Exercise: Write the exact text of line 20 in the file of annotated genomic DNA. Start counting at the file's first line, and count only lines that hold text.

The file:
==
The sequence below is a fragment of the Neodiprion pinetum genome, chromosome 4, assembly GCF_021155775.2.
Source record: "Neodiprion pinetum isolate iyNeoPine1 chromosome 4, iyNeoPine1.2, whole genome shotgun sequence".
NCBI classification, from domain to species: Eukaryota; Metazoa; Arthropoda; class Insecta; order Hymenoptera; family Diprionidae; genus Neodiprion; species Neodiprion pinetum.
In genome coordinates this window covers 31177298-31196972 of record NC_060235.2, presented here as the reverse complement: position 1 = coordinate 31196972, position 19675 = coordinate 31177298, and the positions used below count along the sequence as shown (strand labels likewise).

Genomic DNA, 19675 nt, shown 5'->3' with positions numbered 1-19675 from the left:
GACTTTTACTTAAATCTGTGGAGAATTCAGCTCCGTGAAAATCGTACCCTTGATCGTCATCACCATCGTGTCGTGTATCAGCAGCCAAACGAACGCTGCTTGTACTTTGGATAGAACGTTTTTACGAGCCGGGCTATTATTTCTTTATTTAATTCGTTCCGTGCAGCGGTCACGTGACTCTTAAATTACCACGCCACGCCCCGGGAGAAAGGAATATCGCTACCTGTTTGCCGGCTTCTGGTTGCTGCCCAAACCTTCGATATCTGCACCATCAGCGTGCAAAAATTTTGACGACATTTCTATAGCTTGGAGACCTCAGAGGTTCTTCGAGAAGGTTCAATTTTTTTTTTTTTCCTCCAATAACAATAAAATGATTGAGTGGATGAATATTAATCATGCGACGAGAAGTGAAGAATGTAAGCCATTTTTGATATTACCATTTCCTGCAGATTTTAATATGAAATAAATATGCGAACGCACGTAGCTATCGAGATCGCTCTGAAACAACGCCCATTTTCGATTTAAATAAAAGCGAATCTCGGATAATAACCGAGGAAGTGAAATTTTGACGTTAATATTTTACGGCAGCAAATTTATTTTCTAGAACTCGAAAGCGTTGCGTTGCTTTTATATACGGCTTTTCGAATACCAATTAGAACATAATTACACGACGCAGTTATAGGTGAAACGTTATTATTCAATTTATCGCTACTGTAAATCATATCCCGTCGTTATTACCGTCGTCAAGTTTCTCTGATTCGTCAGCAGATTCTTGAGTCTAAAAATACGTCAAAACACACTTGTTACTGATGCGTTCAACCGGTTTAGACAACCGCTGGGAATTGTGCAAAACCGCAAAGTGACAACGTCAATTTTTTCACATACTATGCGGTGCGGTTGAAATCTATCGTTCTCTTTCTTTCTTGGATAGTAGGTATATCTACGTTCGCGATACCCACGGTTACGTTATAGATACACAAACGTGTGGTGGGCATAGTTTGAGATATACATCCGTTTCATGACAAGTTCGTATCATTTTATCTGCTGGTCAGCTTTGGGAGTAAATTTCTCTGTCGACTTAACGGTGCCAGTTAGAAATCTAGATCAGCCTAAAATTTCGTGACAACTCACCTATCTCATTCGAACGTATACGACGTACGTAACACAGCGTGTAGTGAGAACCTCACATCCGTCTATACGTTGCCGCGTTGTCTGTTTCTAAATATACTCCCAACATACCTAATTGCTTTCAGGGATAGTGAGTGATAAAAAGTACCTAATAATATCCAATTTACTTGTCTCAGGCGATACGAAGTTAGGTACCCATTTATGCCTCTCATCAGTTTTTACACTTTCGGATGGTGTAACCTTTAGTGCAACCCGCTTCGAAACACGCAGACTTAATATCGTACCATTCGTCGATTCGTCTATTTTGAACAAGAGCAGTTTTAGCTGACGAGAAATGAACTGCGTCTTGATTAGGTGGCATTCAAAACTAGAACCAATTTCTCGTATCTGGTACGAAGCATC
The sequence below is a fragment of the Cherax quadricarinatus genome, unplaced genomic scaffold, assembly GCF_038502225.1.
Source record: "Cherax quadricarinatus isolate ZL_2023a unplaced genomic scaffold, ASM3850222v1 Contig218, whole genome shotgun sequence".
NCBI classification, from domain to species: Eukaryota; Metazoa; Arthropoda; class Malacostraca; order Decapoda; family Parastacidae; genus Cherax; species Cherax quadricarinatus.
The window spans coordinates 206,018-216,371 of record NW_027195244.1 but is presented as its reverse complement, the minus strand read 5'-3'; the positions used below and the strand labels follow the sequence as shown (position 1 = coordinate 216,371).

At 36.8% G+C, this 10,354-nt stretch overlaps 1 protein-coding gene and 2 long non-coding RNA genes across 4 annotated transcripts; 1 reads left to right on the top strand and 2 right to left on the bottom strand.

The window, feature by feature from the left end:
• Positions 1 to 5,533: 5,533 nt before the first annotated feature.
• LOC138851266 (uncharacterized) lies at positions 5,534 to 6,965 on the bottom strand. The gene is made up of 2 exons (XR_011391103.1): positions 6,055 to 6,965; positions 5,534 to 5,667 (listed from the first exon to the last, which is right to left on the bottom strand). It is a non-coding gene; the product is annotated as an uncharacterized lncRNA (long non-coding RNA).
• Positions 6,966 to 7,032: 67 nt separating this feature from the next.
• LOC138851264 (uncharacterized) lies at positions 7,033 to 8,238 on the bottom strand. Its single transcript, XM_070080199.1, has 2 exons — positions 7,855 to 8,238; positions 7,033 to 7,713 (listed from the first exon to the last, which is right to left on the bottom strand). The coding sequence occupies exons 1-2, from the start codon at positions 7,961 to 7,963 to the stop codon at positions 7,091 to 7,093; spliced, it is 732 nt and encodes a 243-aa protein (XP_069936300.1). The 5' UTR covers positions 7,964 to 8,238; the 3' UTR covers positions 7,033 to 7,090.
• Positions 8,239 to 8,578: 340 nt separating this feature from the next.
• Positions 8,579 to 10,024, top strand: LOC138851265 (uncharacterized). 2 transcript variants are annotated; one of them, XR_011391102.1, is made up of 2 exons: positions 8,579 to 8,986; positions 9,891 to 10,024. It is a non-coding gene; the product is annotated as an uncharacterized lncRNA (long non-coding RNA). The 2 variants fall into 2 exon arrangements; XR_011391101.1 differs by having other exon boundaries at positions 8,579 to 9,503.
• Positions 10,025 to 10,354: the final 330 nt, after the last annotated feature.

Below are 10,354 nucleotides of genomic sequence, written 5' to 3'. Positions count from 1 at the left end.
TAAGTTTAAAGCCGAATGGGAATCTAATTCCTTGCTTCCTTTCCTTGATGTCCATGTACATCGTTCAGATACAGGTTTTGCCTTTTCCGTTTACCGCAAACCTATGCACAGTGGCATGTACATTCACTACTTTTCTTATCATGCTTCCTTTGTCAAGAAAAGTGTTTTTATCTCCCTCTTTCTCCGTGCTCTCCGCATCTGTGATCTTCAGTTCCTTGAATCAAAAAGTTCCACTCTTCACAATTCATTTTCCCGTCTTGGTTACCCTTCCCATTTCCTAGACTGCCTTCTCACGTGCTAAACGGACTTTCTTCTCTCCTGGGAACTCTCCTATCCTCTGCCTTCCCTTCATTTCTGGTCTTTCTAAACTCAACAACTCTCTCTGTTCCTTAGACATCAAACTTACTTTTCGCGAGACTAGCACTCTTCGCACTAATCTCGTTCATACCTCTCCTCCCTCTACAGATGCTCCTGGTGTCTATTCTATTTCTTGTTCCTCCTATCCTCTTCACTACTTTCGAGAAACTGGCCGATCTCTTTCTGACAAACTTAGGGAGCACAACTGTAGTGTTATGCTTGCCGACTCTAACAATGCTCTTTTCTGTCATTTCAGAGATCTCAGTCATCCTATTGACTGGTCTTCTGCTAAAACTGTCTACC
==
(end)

Below are 10,354 nucleotides of genomic sequence, written 5' to 3'. Positions count from 1 at the left end.